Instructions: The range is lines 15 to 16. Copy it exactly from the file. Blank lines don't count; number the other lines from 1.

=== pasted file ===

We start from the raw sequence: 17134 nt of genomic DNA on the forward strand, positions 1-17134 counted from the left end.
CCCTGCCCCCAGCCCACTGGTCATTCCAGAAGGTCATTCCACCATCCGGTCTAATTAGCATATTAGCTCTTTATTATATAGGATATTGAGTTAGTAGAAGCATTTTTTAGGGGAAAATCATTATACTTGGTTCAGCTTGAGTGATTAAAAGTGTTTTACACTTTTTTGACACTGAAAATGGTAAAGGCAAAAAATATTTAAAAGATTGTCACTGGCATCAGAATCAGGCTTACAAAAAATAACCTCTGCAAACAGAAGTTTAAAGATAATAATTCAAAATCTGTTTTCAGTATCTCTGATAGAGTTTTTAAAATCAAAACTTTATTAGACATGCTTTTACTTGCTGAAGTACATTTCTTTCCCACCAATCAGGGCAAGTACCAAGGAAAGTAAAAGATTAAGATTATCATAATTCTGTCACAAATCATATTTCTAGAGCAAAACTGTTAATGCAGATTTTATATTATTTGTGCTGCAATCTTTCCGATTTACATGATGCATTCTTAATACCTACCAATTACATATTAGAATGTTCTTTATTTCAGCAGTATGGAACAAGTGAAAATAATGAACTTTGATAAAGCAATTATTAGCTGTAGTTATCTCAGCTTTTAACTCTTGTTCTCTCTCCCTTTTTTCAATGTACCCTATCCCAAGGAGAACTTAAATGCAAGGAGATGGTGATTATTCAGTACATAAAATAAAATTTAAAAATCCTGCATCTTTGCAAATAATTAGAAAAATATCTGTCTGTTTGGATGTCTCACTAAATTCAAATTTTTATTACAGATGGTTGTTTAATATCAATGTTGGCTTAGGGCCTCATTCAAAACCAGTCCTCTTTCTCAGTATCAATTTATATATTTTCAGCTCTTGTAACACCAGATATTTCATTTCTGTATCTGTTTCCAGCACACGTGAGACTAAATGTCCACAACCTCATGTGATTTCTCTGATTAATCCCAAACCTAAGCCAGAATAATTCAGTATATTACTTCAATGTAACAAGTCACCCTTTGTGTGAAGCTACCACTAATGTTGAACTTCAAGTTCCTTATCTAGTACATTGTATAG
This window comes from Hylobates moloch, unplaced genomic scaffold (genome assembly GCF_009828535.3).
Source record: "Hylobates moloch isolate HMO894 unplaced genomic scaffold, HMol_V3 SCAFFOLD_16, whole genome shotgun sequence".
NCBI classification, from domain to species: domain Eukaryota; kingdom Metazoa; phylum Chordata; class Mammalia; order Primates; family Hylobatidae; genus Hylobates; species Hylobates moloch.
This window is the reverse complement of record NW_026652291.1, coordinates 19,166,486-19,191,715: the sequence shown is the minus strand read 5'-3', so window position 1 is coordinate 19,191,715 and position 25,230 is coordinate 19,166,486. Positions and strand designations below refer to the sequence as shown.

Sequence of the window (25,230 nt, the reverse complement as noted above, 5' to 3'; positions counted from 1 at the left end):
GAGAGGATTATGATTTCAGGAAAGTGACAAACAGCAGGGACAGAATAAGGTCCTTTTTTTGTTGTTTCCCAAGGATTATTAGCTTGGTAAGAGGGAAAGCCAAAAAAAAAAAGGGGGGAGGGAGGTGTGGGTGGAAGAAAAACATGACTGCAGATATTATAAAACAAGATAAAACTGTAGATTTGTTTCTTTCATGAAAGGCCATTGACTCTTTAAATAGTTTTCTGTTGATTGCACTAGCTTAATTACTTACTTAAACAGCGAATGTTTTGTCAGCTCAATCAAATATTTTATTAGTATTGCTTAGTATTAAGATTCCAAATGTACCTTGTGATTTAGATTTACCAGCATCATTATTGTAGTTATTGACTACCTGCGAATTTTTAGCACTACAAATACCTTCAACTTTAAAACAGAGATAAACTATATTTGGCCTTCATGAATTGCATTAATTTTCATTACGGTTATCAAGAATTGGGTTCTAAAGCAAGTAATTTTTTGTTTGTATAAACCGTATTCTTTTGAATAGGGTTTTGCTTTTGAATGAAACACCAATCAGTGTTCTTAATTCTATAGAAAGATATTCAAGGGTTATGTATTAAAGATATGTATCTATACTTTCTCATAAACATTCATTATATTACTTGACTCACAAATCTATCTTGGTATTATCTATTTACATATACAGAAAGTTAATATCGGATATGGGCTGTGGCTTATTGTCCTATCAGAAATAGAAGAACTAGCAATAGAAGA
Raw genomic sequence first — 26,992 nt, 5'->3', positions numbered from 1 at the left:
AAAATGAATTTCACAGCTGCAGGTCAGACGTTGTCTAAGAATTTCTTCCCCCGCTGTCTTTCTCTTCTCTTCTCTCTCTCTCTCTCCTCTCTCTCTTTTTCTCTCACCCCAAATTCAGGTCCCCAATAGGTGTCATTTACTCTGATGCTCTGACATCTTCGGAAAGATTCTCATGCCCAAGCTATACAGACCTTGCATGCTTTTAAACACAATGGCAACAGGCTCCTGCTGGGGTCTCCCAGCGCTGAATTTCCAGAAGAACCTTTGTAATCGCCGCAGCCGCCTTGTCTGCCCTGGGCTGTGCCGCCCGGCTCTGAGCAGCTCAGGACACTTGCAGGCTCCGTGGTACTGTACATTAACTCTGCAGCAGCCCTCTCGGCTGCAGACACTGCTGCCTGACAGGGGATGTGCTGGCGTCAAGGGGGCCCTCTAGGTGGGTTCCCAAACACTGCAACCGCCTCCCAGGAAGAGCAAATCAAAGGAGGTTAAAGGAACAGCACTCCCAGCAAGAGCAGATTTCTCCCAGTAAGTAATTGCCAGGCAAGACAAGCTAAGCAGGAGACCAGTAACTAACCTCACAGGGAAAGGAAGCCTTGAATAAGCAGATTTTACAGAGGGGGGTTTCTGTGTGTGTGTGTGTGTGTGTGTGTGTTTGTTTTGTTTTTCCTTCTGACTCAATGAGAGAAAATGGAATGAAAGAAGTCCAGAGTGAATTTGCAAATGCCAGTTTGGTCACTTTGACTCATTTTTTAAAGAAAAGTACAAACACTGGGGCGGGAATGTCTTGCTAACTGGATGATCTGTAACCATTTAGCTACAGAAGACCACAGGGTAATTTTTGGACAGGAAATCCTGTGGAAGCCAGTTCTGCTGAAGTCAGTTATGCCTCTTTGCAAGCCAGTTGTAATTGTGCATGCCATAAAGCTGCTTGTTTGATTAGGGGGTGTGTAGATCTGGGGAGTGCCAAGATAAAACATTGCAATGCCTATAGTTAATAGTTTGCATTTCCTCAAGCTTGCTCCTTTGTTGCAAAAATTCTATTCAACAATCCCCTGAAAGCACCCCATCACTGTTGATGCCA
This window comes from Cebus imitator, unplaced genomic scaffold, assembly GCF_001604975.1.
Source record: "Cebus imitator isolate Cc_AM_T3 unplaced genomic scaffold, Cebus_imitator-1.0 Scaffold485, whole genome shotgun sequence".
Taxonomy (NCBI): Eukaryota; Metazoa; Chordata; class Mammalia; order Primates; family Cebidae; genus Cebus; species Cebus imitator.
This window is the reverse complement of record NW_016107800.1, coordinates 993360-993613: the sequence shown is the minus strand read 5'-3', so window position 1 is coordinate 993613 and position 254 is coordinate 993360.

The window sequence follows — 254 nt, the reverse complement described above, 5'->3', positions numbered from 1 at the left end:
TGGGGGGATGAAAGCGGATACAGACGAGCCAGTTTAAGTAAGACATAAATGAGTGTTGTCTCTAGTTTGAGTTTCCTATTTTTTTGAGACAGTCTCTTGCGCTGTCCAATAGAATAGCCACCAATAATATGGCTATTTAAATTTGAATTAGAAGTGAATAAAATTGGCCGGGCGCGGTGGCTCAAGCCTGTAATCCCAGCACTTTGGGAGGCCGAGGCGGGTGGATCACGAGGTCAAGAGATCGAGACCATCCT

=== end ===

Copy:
The window sequence follows — 254 nt, the reverse complement described above, 5'->3', positions numbered from 1 at the left end:
TGGGGGGATGAAAGCGGATACAGACGAGCCAGTTTAAGTAAGACATAAATGAGTGTTGTCTCTAGTTTGAGTTTCCTATTTTTTTGAGACAGTCTCTTGCGCTGTCCAATAGAATAGCCACCAATAATATGGCTATTTAAATTTGAATTAGAAGTGAATAAAATTGGCCGGGCGCGGTGGCTCAAGCCTGTAATCCCAGCACTTTGGGAGGCCGAGGCGGGTGGATCACGAGGTCAAGAGATCGAGACCATCCT